VA employees being threatened to sign petition in support of embattled doctor (CBS5AZ) Department of Veterans Affairs employees claim they’re being threatened to sign a petition to save a man’s job or else as another insider is coming forward to shed light on the latest developments inside the troubled Phoenix VA. It’s a campaign to keep Chief Medical Dr. Darren Deering in power and the approach may be illegal. What is happening inside the VA and the rally of support for what they call corruption has employees not only fearing for their jobs, but also coming forward and risking everything to make it stop. “It’s an absolute shocker that that would happen within our system,” said employee Jared Kinnaman. “I can’t believe that they would allow that to happen.” He’s talking about fear and intimidation within the VA walls. The vocational rehabilitation specialist came forward Thursday because he simply couldn’t keep quiet any longer. “To my knowledge, it’s not a legal practice. It’s unethical. It shouldn’t happen in our environment,” Kinnaman said. “If that’s the decision of our higher ups today, it needs to stay the decision of the higher ups.” Kinnaman is referring to support letters and multiple alleged petitions that are circulating inside the VA to save Deering, who is now faced with being fired amid fallout from the hospital’s wait-list scandal. A petition that was created online where more than 400 people have signed it, asking the Secretary of the Department of Veterans Affairs to restore the doctor’s job. But Kinnaman says not every signature necessarily represents support. “I’ve had a couple of employees come up to me and say that they felt threatened by the petitions,” he said. Threatened by management and those insiders say Dr. Deering helped cover up for in the past. A letter written by Chief of Social Work David Jacobson, rallies up support for the doctor, asking employees for examples of how he supported them. Dr. Kathryn Carbone, Chief Medical Service, called the doctor in an email of support “our rock.” “It just perpetuates the culture here.” Kinnaman said. “It’s gonna take a lot to change places.” Kinnaman says once a whistleblower brought it to the attention of VA Director Deborah Amdur Wednesday afternoon and said we would be reporting on the practices, she sent out an email asking employees “as leaders to remain neutral.” … Kinnaman said he’s afraid for coming forward and loosing his job but said the truth needed to be told. We are still waiting for a response from VA leadership and an interview with Director Amdur.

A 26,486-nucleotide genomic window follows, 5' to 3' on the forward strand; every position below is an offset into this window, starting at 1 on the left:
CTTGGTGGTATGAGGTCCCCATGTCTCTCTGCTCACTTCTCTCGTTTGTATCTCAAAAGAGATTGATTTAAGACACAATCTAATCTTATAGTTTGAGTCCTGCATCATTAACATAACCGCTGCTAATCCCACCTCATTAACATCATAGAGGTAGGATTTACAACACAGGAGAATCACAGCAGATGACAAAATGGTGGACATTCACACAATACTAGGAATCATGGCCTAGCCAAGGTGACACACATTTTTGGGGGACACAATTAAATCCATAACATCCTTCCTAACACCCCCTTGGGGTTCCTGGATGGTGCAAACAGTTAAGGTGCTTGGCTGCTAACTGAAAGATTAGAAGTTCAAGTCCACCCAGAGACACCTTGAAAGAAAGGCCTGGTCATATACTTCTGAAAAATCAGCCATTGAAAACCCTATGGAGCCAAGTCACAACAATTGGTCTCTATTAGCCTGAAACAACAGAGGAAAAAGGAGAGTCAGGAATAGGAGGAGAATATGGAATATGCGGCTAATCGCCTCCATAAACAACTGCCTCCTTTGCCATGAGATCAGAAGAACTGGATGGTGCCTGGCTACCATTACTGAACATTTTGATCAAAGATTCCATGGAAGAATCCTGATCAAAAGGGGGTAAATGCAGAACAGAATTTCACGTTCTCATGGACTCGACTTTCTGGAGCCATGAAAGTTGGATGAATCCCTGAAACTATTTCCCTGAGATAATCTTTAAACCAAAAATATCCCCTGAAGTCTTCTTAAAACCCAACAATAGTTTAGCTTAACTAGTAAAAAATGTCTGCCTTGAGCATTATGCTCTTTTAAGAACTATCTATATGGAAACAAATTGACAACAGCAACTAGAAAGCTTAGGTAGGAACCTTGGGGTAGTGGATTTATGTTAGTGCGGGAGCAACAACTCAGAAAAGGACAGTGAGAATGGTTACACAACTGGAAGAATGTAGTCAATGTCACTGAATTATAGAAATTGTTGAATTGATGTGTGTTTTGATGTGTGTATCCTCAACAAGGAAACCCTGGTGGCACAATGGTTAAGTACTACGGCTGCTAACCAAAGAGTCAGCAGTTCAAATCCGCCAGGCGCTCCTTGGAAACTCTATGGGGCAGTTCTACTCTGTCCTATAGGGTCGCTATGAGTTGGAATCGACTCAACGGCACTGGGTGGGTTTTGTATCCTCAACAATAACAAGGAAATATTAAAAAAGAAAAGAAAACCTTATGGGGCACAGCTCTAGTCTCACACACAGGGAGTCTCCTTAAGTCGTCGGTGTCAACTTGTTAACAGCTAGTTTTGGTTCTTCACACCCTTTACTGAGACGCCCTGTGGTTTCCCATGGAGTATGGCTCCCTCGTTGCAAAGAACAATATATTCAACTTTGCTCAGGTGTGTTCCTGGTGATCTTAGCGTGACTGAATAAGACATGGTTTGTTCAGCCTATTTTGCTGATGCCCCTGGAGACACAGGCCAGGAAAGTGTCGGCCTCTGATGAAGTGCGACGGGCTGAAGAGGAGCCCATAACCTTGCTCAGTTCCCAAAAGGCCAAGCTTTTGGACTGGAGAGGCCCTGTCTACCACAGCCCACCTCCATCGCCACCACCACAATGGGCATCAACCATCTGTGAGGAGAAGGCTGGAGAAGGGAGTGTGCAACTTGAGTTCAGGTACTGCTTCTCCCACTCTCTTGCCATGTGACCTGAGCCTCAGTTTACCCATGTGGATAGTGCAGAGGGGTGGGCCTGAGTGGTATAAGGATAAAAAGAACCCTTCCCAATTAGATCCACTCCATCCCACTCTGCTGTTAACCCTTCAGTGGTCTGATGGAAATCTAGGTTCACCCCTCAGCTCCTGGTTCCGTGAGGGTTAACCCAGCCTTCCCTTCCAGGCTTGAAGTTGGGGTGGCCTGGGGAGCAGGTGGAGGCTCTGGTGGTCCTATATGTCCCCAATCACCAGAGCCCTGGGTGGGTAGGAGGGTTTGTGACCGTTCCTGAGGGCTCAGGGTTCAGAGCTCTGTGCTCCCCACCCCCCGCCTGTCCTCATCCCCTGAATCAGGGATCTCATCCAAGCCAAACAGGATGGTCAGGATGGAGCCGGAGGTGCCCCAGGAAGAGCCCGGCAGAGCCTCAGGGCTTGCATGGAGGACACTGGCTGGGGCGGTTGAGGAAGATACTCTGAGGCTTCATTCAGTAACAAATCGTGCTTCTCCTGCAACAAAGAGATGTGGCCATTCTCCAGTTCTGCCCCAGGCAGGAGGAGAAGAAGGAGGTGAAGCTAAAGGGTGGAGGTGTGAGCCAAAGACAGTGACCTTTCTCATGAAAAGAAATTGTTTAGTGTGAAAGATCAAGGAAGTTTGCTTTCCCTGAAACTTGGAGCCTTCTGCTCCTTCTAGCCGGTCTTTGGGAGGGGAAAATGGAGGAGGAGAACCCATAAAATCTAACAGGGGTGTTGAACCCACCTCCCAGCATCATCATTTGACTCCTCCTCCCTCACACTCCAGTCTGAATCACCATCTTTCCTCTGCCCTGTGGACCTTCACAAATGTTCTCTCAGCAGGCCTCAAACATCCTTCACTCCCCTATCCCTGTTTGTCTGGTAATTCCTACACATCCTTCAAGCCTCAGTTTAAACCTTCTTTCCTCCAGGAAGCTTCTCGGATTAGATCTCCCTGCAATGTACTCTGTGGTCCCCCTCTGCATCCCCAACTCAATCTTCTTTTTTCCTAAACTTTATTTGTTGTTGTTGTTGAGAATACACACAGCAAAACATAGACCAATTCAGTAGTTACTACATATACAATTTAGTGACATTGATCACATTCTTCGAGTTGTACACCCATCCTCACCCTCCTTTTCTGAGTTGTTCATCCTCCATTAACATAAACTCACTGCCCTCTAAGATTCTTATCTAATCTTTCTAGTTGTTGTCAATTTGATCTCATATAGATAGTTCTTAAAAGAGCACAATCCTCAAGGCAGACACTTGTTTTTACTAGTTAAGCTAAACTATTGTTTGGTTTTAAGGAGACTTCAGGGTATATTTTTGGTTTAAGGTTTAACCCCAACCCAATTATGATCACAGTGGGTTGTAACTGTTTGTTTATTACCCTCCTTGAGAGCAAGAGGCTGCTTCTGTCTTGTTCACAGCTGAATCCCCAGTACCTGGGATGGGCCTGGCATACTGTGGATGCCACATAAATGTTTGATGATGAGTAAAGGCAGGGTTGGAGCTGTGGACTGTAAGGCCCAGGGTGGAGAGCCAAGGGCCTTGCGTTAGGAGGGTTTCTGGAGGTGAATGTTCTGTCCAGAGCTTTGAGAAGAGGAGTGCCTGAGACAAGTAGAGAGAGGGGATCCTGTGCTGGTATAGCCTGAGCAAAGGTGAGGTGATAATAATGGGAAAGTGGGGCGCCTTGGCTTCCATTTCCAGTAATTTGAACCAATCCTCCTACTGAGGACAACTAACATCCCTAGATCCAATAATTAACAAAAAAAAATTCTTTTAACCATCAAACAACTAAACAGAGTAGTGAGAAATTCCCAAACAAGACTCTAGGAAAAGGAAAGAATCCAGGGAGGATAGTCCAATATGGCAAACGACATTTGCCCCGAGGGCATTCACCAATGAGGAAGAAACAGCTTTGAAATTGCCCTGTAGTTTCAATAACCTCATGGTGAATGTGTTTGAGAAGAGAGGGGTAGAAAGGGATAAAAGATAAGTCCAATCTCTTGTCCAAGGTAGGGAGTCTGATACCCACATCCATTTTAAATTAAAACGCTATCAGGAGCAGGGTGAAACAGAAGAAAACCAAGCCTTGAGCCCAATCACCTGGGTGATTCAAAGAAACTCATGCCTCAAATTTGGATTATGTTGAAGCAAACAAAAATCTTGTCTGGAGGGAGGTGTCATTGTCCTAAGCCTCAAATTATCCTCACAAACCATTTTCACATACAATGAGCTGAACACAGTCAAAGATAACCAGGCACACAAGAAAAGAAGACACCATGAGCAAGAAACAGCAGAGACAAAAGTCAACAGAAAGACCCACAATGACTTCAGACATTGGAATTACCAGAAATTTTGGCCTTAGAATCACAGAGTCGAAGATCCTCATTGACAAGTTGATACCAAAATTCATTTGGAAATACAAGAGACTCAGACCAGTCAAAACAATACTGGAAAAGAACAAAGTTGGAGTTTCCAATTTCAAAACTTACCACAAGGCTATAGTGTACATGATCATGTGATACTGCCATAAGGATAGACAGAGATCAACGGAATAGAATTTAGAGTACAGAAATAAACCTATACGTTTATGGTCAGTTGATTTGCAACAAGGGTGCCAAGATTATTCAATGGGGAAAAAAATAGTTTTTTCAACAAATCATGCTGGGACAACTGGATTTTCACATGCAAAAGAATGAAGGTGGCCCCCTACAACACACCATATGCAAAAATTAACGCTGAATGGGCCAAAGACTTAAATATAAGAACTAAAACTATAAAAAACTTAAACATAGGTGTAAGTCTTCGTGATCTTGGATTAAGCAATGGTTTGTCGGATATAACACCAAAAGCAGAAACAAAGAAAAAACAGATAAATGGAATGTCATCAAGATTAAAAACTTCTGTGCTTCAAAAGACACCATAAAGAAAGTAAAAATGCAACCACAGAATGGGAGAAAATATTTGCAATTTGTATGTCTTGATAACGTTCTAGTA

Colorado veterans sue for access to medical marijuana to treat PTSD (KDVR)